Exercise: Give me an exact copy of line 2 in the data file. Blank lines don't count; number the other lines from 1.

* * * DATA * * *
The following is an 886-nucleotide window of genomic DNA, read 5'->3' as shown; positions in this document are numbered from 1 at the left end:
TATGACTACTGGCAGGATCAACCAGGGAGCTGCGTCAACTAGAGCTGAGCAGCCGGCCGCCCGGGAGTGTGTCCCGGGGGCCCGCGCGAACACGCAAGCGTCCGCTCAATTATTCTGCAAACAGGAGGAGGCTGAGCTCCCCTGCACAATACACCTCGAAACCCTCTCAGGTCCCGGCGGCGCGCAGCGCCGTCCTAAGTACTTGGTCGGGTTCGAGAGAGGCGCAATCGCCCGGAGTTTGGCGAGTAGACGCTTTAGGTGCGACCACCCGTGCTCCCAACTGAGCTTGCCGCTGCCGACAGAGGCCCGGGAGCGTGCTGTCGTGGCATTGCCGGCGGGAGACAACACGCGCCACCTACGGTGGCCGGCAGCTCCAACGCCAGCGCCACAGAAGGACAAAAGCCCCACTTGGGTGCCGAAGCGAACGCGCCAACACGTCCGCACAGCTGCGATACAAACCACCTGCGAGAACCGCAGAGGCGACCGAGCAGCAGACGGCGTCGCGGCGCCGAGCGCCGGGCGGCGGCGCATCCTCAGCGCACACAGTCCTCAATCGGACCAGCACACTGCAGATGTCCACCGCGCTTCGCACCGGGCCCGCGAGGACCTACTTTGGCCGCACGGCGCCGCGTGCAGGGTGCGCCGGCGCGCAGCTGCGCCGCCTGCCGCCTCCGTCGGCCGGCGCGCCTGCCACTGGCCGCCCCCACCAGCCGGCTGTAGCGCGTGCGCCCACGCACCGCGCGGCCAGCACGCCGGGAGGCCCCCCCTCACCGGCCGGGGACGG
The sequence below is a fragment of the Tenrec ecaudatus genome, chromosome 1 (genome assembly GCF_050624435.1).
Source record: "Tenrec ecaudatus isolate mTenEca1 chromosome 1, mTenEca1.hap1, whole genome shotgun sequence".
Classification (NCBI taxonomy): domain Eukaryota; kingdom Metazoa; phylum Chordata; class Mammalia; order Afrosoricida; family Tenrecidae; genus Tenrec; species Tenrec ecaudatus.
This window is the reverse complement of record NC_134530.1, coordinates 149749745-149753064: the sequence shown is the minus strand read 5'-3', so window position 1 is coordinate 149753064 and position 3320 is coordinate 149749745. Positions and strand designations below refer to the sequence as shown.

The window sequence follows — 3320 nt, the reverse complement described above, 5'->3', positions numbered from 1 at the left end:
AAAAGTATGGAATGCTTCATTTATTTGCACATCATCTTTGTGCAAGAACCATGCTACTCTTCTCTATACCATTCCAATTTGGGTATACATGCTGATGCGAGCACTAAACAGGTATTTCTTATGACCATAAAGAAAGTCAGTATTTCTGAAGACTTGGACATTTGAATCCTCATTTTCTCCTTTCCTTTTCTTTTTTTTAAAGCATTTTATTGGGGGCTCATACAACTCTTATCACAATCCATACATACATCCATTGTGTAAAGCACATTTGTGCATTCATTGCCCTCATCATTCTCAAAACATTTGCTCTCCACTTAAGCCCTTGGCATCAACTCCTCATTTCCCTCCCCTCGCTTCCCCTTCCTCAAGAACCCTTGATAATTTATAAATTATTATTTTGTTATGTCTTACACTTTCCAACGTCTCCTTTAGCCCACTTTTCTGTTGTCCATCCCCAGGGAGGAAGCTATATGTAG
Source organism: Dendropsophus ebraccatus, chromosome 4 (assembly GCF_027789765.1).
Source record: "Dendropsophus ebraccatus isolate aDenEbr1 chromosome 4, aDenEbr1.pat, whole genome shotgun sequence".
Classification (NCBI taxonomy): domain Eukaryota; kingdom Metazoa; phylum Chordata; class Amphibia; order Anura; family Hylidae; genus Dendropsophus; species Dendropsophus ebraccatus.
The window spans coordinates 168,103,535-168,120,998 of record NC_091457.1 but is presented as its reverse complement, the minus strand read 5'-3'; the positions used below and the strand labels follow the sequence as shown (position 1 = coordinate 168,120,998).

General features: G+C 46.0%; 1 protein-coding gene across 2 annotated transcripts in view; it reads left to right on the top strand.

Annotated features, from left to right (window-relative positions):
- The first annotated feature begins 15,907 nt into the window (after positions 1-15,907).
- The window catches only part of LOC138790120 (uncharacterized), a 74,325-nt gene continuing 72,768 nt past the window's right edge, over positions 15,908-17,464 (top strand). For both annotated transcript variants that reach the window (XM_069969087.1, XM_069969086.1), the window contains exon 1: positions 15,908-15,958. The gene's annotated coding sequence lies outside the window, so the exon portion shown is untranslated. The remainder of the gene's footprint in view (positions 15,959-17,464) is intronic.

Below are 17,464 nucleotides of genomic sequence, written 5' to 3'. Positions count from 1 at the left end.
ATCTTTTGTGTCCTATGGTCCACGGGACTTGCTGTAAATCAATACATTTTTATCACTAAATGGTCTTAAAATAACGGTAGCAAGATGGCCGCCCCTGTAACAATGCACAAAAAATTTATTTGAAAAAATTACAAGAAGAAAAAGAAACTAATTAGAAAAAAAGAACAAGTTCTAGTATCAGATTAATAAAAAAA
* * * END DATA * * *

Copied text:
TATGACTACTGGCAGGATCAACCAGGGAGCTGCGTCAACTAGAGCTGAGCAGCCGGCCGCCCGGGAGTGTGTCCCGGGGGCCCGCGCGAACACGCAAGCGTCCGCTCAATTATTCTGCAAACAGGAGGAGGCTGAGCTCCCCTGCACAATACACCTCGAAACCCTCTCAGGTCCCGGCGGCGCGCAGCGCCGTCCTAAGTACTTGGTCGGGTTCGAGAGAGGCGCAATCGCCCGGAGTTTGGCGAGTAGACGCTTTAGGTGCGACCACCCGTGCTCCCAACTGAGCTTGCCGCTGCCGACAGAGGCCCGGGAGCGTGCTGTCGTGGCATTGCCGGCGGGAGACAACACGCGCCACCTACGGTGGCCGGCAGCTCCAACGCCAGCGCCACAGAAGGACAAAAGCCCCACTTGGGTGCCGAAGCGAACGCGCCAACACGTCCGCACAGCTGCGATACAAACCACCTGCGAGAACCGCAGAGGCGACCGAGCAGCAGACGGCGTCGCGGCGCCGAGCGCCGGGCGGCGGCGCATCCTCAGCGCACACAGTCCTCAATCGGACCAGCACACTGCAGATGTCCACCGCGCTTCGCACCGGGCCCGCGAGGACCTACTTTGGCCGCACGGCGCCGCGTGCAGGGTGCGCCGGCGCGCAGCTGCGCCGCCTGCCGCCTCCGTCGGCCGGCGCGCCTGCCACTGGCCGCCCCCACCAGCCGGCTGTAGCGCGTGCGCCCACGCACCGCGCGGCCAGCACGCCGGGAGGCCCCCCCTCACCGGCCGGGGACGG